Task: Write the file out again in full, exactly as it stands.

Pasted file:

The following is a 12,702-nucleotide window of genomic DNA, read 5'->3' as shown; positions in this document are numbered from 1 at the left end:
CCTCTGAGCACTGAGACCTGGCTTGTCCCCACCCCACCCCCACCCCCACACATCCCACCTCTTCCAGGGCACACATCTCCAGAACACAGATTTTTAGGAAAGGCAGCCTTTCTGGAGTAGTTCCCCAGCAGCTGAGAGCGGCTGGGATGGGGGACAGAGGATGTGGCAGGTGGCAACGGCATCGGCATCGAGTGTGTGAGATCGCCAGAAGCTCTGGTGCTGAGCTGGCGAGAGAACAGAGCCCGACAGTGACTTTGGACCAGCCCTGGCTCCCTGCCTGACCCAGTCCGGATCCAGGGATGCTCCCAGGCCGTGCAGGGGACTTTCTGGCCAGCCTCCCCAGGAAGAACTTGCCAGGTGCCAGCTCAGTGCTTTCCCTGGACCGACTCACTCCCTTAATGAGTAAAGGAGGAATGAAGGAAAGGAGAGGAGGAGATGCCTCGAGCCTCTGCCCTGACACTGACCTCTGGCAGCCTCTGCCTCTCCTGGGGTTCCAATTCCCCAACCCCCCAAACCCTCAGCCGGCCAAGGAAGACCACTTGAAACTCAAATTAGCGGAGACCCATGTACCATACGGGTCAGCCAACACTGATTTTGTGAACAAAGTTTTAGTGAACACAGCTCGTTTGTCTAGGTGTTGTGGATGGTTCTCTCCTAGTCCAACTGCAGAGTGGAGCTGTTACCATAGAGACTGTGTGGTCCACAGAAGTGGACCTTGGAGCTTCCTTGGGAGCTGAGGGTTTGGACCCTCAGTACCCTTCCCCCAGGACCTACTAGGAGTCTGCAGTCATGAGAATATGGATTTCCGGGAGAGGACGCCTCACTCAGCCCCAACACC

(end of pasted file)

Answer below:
The following is a 12,702-nucleotide window of genomic DNA, read 5'->3' as shown; positions in this document are numbered from 1 at the left end:
CCTCTGAGCACTGAGACCTGGCTTGTCCCCACCCCACCCCCACCCCCACACATCCCACCTCTTCCAGGGCACACATCTCCAGAACACAGATTTTTAGGAAAGGCAGCCTTTCTGGAGTAGTTCCCCAGCAGCTGAGAGCGGCTGGGATGGGGGACAGAGGATGTGGCAGGTGGCAACGGCATCGGCATCGAGTGTGTGAGATCGCCAGAAGCTCTGGTGCTGAGCTGGCGAGAGAACAGAGCCCGACAGTGACTTTGGACCAGCCCTGGCTCCCTGCCTGACCCAGTCCGGATCCAGGGATGCTCCCAGGCCGTGCAGGGGACTTTCTGGCCAGCCTCCCCAGGAAGAACTTGCCAGGTGCCAGCTCAGTGCTTTCCCTGGACCGACTCACTCCCTTAATGAGTAAAGGAGGAATGAAGGAAAGGAGAGGAGGAGATGCCTCGAGCCTCTGCCCTGACACTGACCTCTGGCAGCCTCTGCCTCTCCTGGGGTTCCAATTCCCCAACCCCCCAAACCCTCAGCCGGCCAAGGAAGACCACTTGAAACTCAAATTAGCGGAGACCCATGTACCATACGGGTCAGCCAACACTGATTTTGTGAACAAAGTTTTAGTGAACACAGCTCGTTTGTCTAGGTGTTGTGGATGGTTCTCTCCTAGTCCAACTGCAGAGTGGAGCTGTTACCATAGAGACTGTGTGGTCCACAGAAGTGGACCTTGGAGCTTCCTTGGGAGCTGAGGGTTTGGACCCTCAGTACCCTTCCCCCAGGACCTACTAGGAGTCTGCAGTCATGAGAATATGGATTTCCGGGAGAGGACGCCTCACTCAGCCCCAACACC